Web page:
Analysis of Pharmaceuticals and Personal Care Products in River Water Samples by UHPLC–TOF-MS

October 1, 2012
Sergey V. Rakov

,
Blas Cerda

,
Sharanya Reddy

Special Issues

Special Issues, Special Issues-10-02-2012, Volume 10, Issue 4
Page Number: 8–13

A study of pharmaceuticals and personal care products in river water samples is presented from northeastern United States using ultrahigh-pressure liquid chromatography (UHPLC) coupled with TOF-MS for both targeted and nontargeted analytes

In this study, ultrahigh-pressure liquid chromatography–time-of-flight mass spectrometry (UHPLC–TOF-MS) was used to analyze nine targeted pharmaceuticals and personal care products and several unknown compounds in North American river water samples.

Several pharmaceuticals and personal care products (PPCPs) have been detected in surface river waters, raising concerns about water pollution (1). Many of these PPCPs are released into rivers and streams anthropogenically from municipal sewage treatment plants. There is inefficient breakdown of the chemically synthesized PPCPs in the sewage treatment plants and the resulting effluent released from these plants carries the products into rivers. There is a growing concern for detecting PPCPs in aquatic systems because of the potential risk they pose to aquatic and human life. Reliable analytical techniques to identify and quantify PPCPs are important to develop. The diversity in the chemical nature of PPCPs, along with low concentrations of these analytes in complex matrices, makes these methods challenging to develop.

PPCPs have been quantified using gas chromatography–mass spectrometry (GC–MS) methods, which require derivatization to make the analytes more volatile (2). Besides GC–MS, liquid chromatography (LC)–triple-quadrupole MS methods have been developed, which do not require derivatization and are less tedious (3). However, triple-quadrupole mass spectrometers are often set to acquire in multiple reaction monitoring (MRM) mode, which does not allow for the simultaneous acquisition of full spectral information. Besides, quadrupole MS systems exhibit very poor sensitivity in scan mode, which limits their use to identify unknown analytes such as the wide variety of PPCPs. Unlike quadrupole instruments, time-of-flight (TOF) mass spectrometers show high sensitivity while acquiring full spectrum information, making them ideal for analyzing and identifying an unlimited number of compounds without prior knowledge of target analytes or when reference standards are not available. The parts-per-million mass accuracy provided by TOF mass spectrometers helps to determine elemental composition, thereby aiding identification of unknowns. The TOF systems fitted with newer analog-to-digital conversion technologies offer a wide dynamic range equivalent to triple-quadrupole systems. Similar to quadrupole instruments, TOF mass spectrometers can be used for quantifying known targets yet have the added advantage of identifying unknown compounds.

Here, we present a study of PPCPs in river water samples from northeastern United States using ultrahigh-pressure liquid chromatography (UHPLC) coupled with TOF-MS for both targeted and nontargeted analytes. In this study, we show how high mass accuracy information along with compound identification software can be used to identify unknown analytes in surface river waters.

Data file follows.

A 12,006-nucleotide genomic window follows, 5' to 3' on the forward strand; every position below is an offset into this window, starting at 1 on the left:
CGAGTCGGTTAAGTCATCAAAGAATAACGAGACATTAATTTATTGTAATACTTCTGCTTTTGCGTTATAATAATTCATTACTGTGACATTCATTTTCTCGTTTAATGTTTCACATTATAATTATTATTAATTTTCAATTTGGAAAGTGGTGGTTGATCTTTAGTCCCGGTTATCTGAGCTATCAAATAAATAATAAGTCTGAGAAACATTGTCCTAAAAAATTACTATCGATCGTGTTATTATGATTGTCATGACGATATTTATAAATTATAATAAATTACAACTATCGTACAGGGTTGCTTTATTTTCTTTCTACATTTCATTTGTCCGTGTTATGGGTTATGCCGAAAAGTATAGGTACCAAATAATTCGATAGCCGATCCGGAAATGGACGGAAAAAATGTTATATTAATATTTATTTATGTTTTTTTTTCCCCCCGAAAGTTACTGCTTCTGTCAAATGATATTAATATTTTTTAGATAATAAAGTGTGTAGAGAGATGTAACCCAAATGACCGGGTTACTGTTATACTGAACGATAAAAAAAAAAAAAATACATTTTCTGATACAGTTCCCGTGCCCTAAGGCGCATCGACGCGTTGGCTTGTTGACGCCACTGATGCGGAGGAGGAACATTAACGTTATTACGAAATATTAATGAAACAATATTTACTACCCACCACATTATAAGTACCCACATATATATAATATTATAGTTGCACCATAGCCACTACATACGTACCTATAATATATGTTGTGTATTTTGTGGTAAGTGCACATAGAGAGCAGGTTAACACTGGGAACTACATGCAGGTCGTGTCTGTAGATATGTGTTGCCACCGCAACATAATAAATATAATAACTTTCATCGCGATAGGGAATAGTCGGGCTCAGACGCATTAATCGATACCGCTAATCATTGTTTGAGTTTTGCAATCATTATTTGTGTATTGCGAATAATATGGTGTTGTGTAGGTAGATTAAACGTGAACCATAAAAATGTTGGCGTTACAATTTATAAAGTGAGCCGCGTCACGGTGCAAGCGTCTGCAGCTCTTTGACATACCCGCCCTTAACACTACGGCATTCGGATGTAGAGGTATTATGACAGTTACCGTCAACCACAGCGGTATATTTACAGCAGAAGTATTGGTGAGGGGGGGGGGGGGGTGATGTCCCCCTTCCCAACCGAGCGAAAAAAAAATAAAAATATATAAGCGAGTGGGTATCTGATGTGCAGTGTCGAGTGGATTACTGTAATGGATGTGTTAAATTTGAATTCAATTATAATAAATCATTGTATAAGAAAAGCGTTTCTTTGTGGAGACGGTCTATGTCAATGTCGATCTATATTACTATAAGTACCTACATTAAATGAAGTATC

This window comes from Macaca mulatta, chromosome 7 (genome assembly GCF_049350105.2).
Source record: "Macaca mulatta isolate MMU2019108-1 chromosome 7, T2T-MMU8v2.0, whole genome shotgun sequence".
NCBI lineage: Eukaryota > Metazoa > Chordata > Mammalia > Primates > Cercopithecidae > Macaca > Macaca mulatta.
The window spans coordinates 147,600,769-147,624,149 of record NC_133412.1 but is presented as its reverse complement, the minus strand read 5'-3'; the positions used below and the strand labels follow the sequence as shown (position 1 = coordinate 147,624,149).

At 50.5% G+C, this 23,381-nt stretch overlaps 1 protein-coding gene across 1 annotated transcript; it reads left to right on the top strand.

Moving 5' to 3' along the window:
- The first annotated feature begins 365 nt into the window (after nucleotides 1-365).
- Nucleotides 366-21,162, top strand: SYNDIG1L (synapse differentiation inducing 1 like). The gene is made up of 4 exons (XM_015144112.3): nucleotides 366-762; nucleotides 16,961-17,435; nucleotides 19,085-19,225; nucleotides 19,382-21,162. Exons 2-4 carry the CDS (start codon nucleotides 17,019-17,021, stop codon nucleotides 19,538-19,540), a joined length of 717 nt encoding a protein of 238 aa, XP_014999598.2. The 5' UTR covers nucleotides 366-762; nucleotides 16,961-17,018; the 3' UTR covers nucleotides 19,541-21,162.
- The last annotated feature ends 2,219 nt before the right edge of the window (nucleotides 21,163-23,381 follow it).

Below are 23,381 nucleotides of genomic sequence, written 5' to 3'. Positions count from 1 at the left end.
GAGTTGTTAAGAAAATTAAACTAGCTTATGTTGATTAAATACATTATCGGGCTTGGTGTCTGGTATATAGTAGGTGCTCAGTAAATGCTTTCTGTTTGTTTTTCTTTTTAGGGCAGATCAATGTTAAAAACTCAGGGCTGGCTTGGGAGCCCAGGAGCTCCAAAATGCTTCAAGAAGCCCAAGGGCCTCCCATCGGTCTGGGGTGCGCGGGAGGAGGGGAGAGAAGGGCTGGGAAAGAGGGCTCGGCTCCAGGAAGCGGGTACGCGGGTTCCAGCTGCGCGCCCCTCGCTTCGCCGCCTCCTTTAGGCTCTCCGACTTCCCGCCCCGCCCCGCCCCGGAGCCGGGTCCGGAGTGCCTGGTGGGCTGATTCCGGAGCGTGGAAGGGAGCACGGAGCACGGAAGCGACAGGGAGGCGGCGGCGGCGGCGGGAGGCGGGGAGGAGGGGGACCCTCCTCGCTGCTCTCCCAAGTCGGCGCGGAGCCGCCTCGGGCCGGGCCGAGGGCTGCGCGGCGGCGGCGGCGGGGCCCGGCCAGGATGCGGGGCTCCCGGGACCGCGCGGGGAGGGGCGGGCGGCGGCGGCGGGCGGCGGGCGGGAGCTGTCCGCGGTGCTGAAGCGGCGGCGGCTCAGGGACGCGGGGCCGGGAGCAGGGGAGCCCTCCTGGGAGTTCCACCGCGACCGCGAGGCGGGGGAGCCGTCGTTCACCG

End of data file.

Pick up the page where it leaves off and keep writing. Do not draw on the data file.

Experimental Conditions

Sample Collection and Preparation

River samples (400 mL) were collected in 1-L amber bottles about 1 mile downstream of a sewage treatment plant. Samples were filtered through Whatman glass fiber filters (GF/C, 1.2 μm) and stored at 4 °C until analysis. Before analysis, the samples were extracted through C18 solid-phase extraction (SPE) cartridges.

SPE

Phenomenex Strata-X SPE cartridges (500 mg/6 mL) were used for extraction. The cartridges were initially conditioned with methanol (5 mL) followed by water (5 mL). The filtered river sample was loaded on the cartridges with or without a spike of standard PPCPs (100 ng each) and extracted through the cartridge at 5–6 mL/min. The cartridge was dried under vacuum for ~20 min before analytes were eluted with methanol (4 mL) and acidified methanol (containing 2% formic acid, 4 mL). The eluate was dried under nitrogen to ~0.3 mL and diluted to 0.5 mL with water.

LC Conditions

A PerkinElmer Flexar FX-10 pump was used for LC analysis. Mobile-phase A was water containing 0.1% formic acid, and mobile-phase B was acetonitrile containing 0.1% formic acid. The gradient used was 10–90% B in 5 min. An injection volume of 3 μL was used in partial fill mode. A 50 mm × 2 mm, 2.7-μm dp, PerkinElmer Brownlee SPP C18 column was used for the separation.

Figure 1: The separation of PPCPs in under 2.5 min.

MS Conditions

A PerkinElmer AxION 2 TOF MS system was used with an Ultraspray 2 dual electrospray ionization source. Other conditions were as follows: ionization mode: positive; pulse mode: 100–800 m/z; capillary exit voltage: 100 V; TrapPulse mode: 100–800 m/z (D7:42, D8:63).

Table I: Instrument detection limits of PPCPs

Internal calibration was done using two ions, m/z 118.08625 and 622.02896, as lock mass ions.

Figure 2: The calibration curves for (a) sulfamethoxazole and (b) diphenylhydramine.